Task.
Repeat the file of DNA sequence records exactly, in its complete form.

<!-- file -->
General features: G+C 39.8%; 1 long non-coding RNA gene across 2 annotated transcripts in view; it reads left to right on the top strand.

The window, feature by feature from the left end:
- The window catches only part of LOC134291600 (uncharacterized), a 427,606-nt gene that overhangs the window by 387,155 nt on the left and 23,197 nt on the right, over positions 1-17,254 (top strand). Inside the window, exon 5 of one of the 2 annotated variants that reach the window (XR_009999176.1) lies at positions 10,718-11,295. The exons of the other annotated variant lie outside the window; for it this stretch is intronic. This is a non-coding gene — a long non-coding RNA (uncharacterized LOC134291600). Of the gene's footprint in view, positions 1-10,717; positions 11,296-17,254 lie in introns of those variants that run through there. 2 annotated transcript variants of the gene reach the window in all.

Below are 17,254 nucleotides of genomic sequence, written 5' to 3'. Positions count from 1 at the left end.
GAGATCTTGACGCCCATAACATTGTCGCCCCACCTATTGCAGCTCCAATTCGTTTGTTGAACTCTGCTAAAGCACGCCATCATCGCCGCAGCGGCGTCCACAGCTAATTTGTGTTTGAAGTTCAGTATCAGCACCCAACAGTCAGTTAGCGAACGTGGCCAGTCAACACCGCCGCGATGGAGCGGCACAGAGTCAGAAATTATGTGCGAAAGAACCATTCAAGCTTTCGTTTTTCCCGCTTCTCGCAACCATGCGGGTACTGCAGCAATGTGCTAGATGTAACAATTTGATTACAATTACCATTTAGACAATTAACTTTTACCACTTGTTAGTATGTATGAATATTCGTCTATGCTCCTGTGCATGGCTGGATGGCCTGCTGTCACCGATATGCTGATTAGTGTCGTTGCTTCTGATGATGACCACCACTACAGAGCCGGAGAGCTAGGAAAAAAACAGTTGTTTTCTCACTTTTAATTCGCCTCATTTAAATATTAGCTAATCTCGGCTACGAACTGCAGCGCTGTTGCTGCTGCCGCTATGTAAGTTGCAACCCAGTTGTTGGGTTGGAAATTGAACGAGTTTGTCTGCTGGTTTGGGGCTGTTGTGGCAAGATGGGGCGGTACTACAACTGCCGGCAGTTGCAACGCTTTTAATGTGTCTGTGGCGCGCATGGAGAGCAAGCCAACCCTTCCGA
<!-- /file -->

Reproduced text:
General features: G+C 39.8%; 1 long non-coding RNA gene across 2 annotated transcripts in view; it reads left to right on the top strand.

The window, feature by feature from the left end:
- The window catches only part of LOC134291600 (uncharacterized), a 427,606-nt gene that overhangs the window by 387,155 nt on the left and 23,197 nt on the right, over positions 1-17,254 (top strand). Inside the window, exon 5 of one of the 2 annotated variants that reach the window (XR_009999176.1) lies at positions 10,718-11,295. The exons of the other annotated variant lie outside the window; for it this stretch is intronic. This is a non-coding gene — a long non-coding RNA (uncharacterized LOC134291600). Of the gene's footprint in view, positions 1-10,717; positions 11,296-17,254 lie in introns of those variants that run through there. 2 annotated transcript variants of the gene reach the window in all.

Below are 17,254 nucleotides of genomic sequence, written 5' to 3'. Positions count from 1 at the left end.
GAGATCTTGACGCCCATAACATTGTCGCCCCACCTATTGCAGCTCCAATTCGTTTGTTGAACTCTGCTAAAGCACGCCATCATCGCCGCAGCGGCGTCCACAGCTAATTTGTGTTTGAAGTTCAGTATCAGCACCCAACAGTCAGTTAGCGAACGTGGCCAGTCAACACCGCCGCGATGGAGCGGCACAGAGTCAGAAATTATGTGCGAAAGAACCATTCAAGCTTTCGTTTTTCCCGCTTCTCGCAACCATGCGGGTACTGCAGCAATGTGCTAGATGTAACAATTTGATTACAATTACCATTTAGACAATTAACTTTTACCACTTGTTAGTATGTATGAATATTCGTCTATGCTCCTGTGCATGGCTGGATGGCCTGCTGTCACCGATATGCTGATTAGTGTCGTTGCTTCTGATGATGACCACCACTACAGAGCCGGAGAGCTAGGAAAAAAACAGTTGTTTTCTCACTTTTAATTCGCCTCATTTAAATATTAGCTAATCTCGGCTACGAACTGCAGCGCTGTTGCTGCTGCCGCTATGTAAGTTGCAACCCAGTTGTTGGGTTGGAAATTGAACGAGTTTGTCTGCTGGTTTGGGGCTGTTGTGGCAAGATGGGGCGGTACTACAACTGCCGGCAGTTGCAACGCTTTTAATGTGTCTGTGGCGCGCATGGAGAGCAAGCCAACCCTTCCGA